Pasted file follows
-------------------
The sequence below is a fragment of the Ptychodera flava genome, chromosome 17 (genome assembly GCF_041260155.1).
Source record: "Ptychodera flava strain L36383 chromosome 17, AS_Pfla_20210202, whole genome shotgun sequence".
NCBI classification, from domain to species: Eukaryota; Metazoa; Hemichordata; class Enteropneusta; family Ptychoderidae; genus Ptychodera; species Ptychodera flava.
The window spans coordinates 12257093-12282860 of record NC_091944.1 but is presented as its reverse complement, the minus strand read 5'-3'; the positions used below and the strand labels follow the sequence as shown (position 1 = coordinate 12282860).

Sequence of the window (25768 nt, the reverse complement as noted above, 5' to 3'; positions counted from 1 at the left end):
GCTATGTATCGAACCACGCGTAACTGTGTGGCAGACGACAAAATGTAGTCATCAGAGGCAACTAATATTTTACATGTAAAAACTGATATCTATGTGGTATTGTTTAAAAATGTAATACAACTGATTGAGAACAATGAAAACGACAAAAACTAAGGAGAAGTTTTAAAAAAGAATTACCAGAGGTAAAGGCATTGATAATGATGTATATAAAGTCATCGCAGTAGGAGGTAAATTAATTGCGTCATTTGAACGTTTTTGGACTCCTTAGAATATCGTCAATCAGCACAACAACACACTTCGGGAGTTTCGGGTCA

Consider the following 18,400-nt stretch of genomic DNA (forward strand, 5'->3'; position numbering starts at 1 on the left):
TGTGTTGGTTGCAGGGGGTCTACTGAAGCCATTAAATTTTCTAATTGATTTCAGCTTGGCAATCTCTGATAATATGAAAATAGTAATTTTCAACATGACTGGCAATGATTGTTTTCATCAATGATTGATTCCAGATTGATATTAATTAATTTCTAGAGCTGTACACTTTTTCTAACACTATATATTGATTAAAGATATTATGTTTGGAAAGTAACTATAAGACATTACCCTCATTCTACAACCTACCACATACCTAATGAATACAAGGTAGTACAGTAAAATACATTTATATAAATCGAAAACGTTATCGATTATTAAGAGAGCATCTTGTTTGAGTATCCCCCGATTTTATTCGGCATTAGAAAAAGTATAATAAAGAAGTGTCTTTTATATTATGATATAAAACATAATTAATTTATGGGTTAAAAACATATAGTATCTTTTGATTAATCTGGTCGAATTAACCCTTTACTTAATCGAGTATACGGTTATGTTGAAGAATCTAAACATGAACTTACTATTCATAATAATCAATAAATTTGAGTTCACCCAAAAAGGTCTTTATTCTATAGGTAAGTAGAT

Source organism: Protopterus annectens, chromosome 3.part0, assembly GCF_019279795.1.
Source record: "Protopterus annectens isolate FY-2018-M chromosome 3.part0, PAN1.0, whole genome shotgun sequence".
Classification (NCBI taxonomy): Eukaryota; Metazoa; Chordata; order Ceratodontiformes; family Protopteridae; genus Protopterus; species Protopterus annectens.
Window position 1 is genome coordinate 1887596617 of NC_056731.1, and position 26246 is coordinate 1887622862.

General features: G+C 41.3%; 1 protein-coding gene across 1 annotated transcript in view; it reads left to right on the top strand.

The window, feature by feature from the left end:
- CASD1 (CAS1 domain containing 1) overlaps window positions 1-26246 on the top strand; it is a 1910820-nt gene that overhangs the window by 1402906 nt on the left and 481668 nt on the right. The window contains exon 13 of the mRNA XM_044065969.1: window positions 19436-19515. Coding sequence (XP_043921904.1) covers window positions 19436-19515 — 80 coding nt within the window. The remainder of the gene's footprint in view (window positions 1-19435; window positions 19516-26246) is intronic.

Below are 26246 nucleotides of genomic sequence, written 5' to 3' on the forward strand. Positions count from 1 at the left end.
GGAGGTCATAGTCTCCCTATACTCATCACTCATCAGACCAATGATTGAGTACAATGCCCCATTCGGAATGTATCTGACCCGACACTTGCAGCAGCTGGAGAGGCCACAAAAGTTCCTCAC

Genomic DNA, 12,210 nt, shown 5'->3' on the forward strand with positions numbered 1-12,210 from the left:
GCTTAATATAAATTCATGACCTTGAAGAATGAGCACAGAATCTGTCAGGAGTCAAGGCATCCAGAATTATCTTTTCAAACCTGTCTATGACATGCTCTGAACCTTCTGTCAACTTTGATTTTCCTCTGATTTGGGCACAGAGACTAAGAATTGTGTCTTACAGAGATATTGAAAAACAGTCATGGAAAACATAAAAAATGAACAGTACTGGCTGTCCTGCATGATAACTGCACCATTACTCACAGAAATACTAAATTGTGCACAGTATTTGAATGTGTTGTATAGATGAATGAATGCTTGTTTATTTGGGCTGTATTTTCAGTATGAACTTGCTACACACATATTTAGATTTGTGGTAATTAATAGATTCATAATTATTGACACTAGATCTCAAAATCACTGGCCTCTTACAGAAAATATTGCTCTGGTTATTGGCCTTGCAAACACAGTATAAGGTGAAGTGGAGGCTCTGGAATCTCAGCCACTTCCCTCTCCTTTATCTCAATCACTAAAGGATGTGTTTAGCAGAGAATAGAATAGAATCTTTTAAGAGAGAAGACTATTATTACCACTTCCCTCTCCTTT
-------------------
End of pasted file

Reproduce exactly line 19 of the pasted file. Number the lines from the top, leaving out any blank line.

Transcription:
GCTTAATATAAATTCATGACCTTGAAGAATGAGCACAGAATCTGTCAGGAGTCAAGGCATCCAGAATTATCTTTTCAAACCTGTCTATGACATGCTCTGAACCTTCTGTCAACTTTGATTTTCCTCTGATTTGGGCACAGAGACTAAGAATTGTGTCTTACAGAGATATTGAAAAACAGTCATGGAAAACATAAAAAATGAACAGTACTGGCTGTCCTGCATGATAACTGCACCATTACTCACAGAAATACTAAATTGTGCACAGTATTTGAATGTGTTGTATAGATGAATGAATGCTTGTTTATTTGGGCTGTATTTTCAGTATGAACTTGCTACACACATATTTAGATTTGTGGTAATTAATAGATTCATAATTATTGACACTAGATCTCAAAATCACTGGCCTCTTACAGAAAATATTGCTCTGGTTATTGGCCTTGCAAACACAGTATAAGGTGAAGTGGAGGCTCTGGAATCTCAGCCACTTCCCTCTCCTTTATCTCAATCACTAAAGGATGTGTTTAGCAGAGAATAGAATAGAATCTTTTAAGAGAGAAGACTATTATTACCACTTCCCTCTCCTTT